In accordance with a preferred embodiment of the present invention, the tools and dies with their associated markings can be positioned in holders, and the markings on the tools and dies can be selectively and removably attached to one of the group consisting of the associated tools, dies, holders, and, when attached to the respective holder or holders, they are accessible to the scanning device for the scanning process.
 Multiple holders accommodate individual sets of tools and dies, and a marking is allocated to each such holder and is readable by the scanning device. The evaluation unit functions to correlate the scanned markings on the tools and dies and the scanned markings on the holders.
 The markings on the holders represent the spatial location of the latter in a magazine, and the markings of the holders are attached thereto in a removable fashion.
 The markings of the tools and dies and/or the markings of the holders are attachable or attached to a defined point on the respective holder. Desirably, the markings of the tools and dies and/or the markings of the holders are attached to the respective holder with a defined orientation.
 In one embodiment, the markings of the tools and dies and the markings of the holders are attached to the respective holder at cooperatively configured defined locations and with a defined orientation. These cooperatively configured locations for the placement of the markings of the tools and dies and of the markings of the holders are provided by cooperating inner and outer contours on the respective holder and on the markings If so desired, the tools and dies and/or the respective holders are provided in addition to the markings that can be attached to them in removable fashion, with nonremovable markings with the same information content.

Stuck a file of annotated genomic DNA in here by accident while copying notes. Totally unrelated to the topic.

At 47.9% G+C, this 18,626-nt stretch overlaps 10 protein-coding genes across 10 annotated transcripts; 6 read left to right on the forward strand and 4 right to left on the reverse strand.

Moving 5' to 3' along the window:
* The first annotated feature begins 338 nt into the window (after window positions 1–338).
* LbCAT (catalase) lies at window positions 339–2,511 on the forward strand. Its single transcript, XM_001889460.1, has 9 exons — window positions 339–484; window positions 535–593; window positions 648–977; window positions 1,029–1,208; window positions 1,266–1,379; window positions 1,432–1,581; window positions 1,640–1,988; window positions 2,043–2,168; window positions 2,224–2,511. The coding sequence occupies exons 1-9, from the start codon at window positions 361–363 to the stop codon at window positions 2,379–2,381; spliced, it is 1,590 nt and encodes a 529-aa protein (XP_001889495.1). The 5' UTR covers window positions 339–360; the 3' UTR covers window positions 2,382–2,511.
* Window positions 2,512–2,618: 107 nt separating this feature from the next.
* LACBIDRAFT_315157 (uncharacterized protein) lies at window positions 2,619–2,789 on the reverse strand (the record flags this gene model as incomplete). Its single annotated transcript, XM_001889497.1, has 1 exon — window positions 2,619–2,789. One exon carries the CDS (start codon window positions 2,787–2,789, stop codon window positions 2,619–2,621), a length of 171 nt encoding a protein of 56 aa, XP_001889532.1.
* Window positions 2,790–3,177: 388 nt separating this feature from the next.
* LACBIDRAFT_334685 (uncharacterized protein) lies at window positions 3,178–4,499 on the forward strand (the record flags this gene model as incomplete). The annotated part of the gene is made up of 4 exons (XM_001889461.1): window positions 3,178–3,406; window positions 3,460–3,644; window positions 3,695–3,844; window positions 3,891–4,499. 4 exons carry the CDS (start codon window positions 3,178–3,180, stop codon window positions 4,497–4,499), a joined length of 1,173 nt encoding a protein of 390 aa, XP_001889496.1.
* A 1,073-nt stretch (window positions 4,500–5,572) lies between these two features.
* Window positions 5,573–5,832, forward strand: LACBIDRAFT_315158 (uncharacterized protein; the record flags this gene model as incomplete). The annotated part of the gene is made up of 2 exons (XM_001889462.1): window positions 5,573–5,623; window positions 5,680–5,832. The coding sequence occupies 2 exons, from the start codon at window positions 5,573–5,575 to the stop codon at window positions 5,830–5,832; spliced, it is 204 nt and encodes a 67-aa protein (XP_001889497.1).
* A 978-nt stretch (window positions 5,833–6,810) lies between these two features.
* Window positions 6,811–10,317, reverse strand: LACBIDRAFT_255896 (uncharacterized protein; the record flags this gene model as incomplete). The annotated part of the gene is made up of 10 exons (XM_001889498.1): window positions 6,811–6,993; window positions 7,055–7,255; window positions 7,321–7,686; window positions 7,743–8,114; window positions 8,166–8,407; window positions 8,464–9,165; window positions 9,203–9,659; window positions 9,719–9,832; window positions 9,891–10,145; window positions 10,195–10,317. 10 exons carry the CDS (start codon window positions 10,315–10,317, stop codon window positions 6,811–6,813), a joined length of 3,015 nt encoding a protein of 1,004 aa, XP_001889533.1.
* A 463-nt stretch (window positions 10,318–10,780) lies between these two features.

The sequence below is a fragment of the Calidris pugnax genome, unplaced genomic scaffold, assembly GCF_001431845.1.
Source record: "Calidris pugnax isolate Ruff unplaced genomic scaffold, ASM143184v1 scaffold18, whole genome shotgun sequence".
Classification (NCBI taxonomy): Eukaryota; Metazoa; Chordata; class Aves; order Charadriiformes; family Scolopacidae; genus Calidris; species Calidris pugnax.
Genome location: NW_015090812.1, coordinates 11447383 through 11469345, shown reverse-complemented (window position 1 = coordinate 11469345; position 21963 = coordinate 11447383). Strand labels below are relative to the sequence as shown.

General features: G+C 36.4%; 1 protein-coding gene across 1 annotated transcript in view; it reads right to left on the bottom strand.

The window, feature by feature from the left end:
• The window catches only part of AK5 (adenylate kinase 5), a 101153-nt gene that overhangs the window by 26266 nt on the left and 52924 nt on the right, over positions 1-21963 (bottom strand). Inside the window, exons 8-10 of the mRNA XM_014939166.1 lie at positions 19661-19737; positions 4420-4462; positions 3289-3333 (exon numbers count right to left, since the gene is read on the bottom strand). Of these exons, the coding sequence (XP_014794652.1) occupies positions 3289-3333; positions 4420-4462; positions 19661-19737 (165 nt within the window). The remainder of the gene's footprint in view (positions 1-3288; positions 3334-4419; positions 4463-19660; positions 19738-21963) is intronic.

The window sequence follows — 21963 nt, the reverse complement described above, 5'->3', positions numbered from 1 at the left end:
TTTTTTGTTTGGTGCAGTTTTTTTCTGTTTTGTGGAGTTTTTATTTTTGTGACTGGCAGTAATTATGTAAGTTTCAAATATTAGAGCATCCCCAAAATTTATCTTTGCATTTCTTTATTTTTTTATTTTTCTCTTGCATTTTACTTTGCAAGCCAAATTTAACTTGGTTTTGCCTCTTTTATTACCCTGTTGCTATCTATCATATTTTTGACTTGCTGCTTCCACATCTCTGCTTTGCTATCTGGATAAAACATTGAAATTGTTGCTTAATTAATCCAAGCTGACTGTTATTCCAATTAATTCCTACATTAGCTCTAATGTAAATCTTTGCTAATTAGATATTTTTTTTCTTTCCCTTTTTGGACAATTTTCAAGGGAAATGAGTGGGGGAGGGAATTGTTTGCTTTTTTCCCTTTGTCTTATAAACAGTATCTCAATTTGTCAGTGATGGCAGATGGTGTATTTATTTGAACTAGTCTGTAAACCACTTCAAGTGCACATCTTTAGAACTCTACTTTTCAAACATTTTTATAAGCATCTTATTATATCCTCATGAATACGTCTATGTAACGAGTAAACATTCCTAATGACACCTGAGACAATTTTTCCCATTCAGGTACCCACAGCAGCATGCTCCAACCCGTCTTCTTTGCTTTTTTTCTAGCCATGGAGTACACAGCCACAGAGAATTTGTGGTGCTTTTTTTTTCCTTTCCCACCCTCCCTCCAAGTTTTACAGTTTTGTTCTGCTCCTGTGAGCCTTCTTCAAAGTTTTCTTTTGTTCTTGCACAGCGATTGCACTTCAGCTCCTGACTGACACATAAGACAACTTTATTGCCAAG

The system provides a method for identifying and correctly installing the tools and dies in a machine tool in which a set of tools is detachably mounted. Multiple sets of tools and dies are provided with at least one unique identification marking. The markings are scanned with a scanning device, and the scanned data is processed in an evaluation unit to analyze the identification markings. The markings on the tools and dies are detachably mounted thereon, and, upon detachment from their associated tools and dies, the markings are accessible to the scanning device for the scanning process. The evaluation device is provided by the computer control system for the machine tool. The computerized control system of the machine tool stores data in the scanned markings of the tools and dies and the scanned markings on associated holders.
 The data stored in the computerized control system of the machine tool from the scanned markings on the associated tools and dies and from the scanned markings of the associated holders may be modified.
 By providing data in the markings which are useful in varying the operation of the machine tool, the processing step can include the step of controlling the operation of the machine tool (21) as a function of the result of the evaluation of such markings.